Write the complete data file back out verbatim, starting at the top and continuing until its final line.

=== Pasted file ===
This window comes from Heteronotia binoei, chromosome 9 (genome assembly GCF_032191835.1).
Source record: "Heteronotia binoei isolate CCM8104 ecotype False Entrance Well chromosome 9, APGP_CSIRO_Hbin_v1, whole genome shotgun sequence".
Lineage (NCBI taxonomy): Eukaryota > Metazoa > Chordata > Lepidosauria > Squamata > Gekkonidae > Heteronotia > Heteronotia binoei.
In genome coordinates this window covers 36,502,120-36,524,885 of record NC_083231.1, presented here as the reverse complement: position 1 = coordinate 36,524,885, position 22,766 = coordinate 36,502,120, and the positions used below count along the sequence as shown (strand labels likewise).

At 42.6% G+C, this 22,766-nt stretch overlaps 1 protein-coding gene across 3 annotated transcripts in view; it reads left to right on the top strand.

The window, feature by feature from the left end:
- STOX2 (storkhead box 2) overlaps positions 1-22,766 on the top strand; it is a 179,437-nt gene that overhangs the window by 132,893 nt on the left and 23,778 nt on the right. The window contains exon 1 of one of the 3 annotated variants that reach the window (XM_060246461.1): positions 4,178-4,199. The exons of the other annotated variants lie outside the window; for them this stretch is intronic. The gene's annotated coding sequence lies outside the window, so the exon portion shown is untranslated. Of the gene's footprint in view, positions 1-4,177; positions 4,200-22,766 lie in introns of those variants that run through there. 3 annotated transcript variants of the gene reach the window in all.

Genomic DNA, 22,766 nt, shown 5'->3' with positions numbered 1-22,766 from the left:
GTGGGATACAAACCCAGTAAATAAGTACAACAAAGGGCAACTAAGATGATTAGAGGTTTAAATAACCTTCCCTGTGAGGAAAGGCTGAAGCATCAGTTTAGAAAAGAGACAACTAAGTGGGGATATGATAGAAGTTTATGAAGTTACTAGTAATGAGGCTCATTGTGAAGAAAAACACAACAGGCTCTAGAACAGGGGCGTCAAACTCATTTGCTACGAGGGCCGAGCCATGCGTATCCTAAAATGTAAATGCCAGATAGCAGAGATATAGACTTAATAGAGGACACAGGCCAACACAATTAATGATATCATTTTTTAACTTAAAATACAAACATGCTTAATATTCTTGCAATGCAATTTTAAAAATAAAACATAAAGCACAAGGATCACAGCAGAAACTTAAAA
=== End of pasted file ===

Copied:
This window comes from Heteronotia binoei, chromosome 9 (genome assembly GCF_032191835.1).
Source record: "Heteronotia binoei isolate CCM8104 ecotype False Entrance Well chromosome 9, APGP_CSIRO_Hbin_v1, whole genome shotgun sequence".
Lineage (NCBI taxonomy): Eukaryota > Metazoa > Chordata > Lepidosauria > Squamata > Gekkonidae > Heteronotia > Heteronotia binoei.
In genome coordinates this window covers 36,502,120-36,524,885 of record NC_083231.1, presented here as the reverse complement: position 1 = coordinate 36,524,885, position 22,766 = coordinate 36,502,120, and the positions used below count along the sequence as shown (strand labels likewise).

At 42.6% G+C, this 22,766-nt stretch overlaps 1 protein-coding gene across 3 annotated transcripts in view; it reads left to right on the top strand.

The window, feature by feature from the left end:
- STOX2 (storkhead box 2) overlaps positions 1-22,766 on the top strand; it is a 179,437-nt gene that overhangs the window by 132,893 nt on the left and 23,778 nt on the right. The window contains exon 1 of one of the 3 annotated variants that reach the window (XM_060246461.1): positions 4,178-4,199. The exons of the other annotated variants lie outside the window; for them this stretch is intronic. The gene's annotated coding sequence lies outside the window, so the exon portion shown is untranslated. Of the gene's footprint in view, positions 1-4,177; positions 4,200-22,766 lie in introns of those variants that run through there. 3 annotated transcript variants of the gene reach the window in all.

Genomic DNA, 22,766 nt, shown 5'->3' with positions numbered 1-22,766 from the left:
GTGGGATACAAACCCAGTAAATAAGTACAACAAAGGGCAACTAAGATGATTAGAGGTTTAAATAACCTTCCCTGTGAGGAAAGGCTGAAGCATCAGTTTAGAAAAGAGACAACTAAGTGGGGATATGATAGAAGTTTATGAAGTTACTAGTAATGAGGCTCATTGTGAAGAAAAACACAACAGGCTCTAGAACAGGGGCGTCAAACTCATTTGCTACGAGGGCCGAGCCATGCGTATCCTAAAATGTAAATGCCAGATAGCAGAGATATAGACTTAATAGAGGACACAGGCCAACACAATTAATGATATCATTTTTTAACTTAAAATACAAACATGCTTAATATTCTTGCAATGCAATTTTAAAAATAAAACATAAAGCACAAGGATCACAGCAGAAACTTAAAA